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Protecting Food and Water

November 16, 1987

The Federal Insecticide, Fungicide and Rodenticide Act, also known as FIFRA, is a law with a name that is hard to remember but which must not be forgotten by Congress this session as it was in the last. Strengthening FIFRA would lower the odds that hazardous pesticides could contaminate food or water, and key votes toward that end are pending in the Senate Agriculture Committee.

Congress let slip a rare opportunity at its last session. Environmentalists and the agricultural chemical industry had negotiated amendments that would have required retesting of many pesticides that went on the market before tougher control laws were enacted. But the measure got caught in the rush before the 1986 elections and in food-industry attempts to write exemptions from other federal protective laws into the pesticide package.

Another useful attempt to extend the act is now being sponsored by Sens. Patrick Leahy (D-Vt.) and Richard Lugar (R-Ind.). Their measure would set deadlines for retesting pesticides, streamline procedures for banning those that are found to be hazardous, strengthen farm-worker protections, and ban importing of food with residues of pesticides banned in this country. Three issues will draw most Congressional debate:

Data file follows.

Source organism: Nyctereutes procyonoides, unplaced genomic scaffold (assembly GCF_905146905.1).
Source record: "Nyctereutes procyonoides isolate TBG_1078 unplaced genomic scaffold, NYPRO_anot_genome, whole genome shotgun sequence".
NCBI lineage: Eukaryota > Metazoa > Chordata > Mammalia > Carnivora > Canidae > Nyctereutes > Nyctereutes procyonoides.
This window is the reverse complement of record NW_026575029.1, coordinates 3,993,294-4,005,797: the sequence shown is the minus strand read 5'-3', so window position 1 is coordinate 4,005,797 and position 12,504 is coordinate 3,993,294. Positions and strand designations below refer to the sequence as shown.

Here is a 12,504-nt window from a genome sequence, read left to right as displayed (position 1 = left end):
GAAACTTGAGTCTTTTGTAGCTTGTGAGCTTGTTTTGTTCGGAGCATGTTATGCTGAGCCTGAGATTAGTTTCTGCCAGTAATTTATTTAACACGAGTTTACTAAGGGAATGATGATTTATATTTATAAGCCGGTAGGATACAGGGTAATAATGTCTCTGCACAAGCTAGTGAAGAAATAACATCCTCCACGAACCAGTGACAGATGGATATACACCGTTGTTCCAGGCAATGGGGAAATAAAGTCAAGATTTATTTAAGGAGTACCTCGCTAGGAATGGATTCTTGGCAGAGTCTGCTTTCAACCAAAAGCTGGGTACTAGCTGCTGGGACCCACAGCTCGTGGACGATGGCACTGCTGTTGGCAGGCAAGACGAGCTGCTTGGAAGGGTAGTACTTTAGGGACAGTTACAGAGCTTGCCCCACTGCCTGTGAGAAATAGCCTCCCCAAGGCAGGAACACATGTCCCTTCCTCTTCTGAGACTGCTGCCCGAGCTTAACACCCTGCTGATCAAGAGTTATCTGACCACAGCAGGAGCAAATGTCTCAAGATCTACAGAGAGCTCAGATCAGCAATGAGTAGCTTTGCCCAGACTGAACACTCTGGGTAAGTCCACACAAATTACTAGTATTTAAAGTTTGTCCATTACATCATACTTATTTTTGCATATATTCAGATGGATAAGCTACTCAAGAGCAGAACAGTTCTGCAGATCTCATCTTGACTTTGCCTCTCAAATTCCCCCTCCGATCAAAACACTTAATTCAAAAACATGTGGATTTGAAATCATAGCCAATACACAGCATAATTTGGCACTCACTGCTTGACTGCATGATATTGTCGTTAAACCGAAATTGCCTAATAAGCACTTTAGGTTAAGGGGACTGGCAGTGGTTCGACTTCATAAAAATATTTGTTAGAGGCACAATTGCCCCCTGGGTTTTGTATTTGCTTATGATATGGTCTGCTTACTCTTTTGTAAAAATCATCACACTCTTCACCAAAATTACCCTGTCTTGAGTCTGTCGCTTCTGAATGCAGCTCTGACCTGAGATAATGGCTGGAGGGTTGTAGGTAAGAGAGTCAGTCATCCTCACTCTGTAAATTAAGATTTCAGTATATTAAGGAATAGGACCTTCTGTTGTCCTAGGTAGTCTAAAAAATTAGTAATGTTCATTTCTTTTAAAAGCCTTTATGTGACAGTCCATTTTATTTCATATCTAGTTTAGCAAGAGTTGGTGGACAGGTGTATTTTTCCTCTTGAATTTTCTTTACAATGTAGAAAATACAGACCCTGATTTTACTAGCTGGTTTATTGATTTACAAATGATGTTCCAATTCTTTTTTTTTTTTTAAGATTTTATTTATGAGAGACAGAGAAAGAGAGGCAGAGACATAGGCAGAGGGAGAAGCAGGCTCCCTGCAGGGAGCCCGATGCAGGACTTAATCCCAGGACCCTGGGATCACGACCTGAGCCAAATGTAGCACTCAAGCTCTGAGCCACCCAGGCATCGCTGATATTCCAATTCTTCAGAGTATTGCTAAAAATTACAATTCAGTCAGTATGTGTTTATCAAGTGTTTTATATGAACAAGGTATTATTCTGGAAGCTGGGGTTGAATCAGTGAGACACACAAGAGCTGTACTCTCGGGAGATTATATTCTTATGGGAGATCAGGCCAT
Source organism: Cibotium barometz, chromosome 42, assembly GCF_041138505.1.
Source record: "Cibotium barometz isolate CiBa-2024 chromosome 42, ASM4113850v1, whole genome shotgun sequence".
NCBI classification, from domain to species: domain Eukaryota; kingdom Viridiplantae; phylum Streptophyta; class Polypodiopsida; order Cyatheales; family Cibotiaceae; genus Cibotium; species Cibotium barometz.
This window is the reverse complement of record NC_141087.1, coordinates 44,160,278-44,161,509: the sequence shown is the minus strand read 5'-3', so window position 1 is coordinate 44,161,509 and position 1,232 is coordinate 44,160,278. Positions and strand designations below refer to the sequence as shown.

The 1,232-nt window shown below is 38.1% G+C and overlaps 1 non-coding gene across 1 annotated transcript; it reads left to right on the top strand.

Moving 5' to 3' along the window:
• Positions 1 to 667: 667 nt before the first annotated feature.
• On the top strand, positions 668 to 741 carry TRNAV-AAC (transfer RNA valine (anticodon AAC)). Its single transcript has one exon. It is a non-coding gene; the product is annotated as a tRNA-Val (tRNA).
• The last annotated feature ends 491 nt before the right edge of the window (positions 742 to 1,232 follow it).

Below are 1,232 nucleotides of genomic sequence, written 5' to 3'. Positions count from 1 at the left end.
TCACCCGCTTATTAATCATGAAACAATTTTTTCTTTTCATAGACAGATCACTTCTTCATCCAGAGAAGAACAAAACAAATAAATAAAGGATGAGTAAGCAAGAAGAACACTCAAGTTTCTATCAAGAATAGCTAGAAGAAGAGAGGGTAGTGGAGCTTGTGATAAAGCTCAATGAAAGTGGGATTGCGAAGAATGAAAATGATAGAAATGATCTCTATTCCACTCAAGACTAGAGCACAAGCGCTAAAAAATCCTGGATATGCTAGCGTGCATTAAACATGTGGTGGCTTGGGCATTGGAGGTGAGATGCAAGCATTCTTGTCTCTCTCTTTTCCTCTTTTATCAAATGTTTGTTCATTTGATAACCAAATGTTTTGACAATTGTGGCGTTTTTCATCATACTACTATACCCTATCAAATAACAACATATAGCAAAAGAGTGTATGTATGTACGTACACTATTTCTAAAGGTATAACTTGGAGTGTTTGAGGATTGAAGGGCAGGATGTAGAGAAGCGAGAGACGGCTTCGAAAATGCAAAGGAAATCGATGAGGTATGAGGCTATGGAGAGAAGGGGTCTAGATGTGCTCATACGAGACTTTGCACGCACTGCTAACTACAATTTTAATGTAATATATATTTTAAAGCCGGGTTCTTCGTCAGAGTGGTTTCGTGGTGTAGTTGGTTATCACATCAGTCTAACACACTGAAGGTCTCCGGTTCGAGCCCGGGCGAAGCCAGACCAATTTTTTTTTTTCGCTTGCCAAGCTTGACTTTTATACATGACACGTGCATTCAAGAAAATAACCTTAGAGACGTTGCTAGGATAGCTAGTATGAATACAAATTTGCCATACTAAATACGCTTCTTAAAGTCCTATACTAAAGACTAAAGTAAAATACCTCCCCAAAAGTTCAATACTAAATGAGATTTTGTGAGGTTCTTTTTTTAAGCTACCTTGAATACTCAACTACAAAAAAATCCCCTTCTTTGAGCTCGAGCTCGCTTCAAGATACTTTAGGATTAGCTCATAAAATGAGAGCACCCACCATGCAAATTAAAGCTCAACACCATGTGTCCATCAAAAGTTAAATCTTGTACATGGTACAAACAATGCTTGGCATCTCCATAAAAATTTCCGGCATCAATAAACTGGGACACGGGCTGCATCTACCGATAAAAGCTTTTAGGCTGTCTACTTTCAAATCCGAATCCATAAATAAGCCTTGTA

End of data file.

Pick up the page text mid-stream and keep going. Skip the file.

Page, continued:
--Whether the Environmental Protection Agency should pay pesticide manufacturers' costs of disposing of banned pesticides and reimburse them for their commercial value. That's part of the law now, and it's nonsense. It's also the reason few pesticides are banned. It could cost $200 million to ban seven of the worst chemicals. Lawmakers should be in the business of bringing sense to the budget, not busting it.

--Whether groundwater should be monitored for pesticide contaminant and pesticides banned when proved to be contaminants. Both should be.

--Whether states can be tougher on pesticide safety than the federal government. That's in the law now but attempts to preempt states are a constant threat. California's pesticide law is tougher than federal law, and Sen. Pete Wilson (R-Calif.), who is on the Agriculture Committee, should vote to keep it that way.

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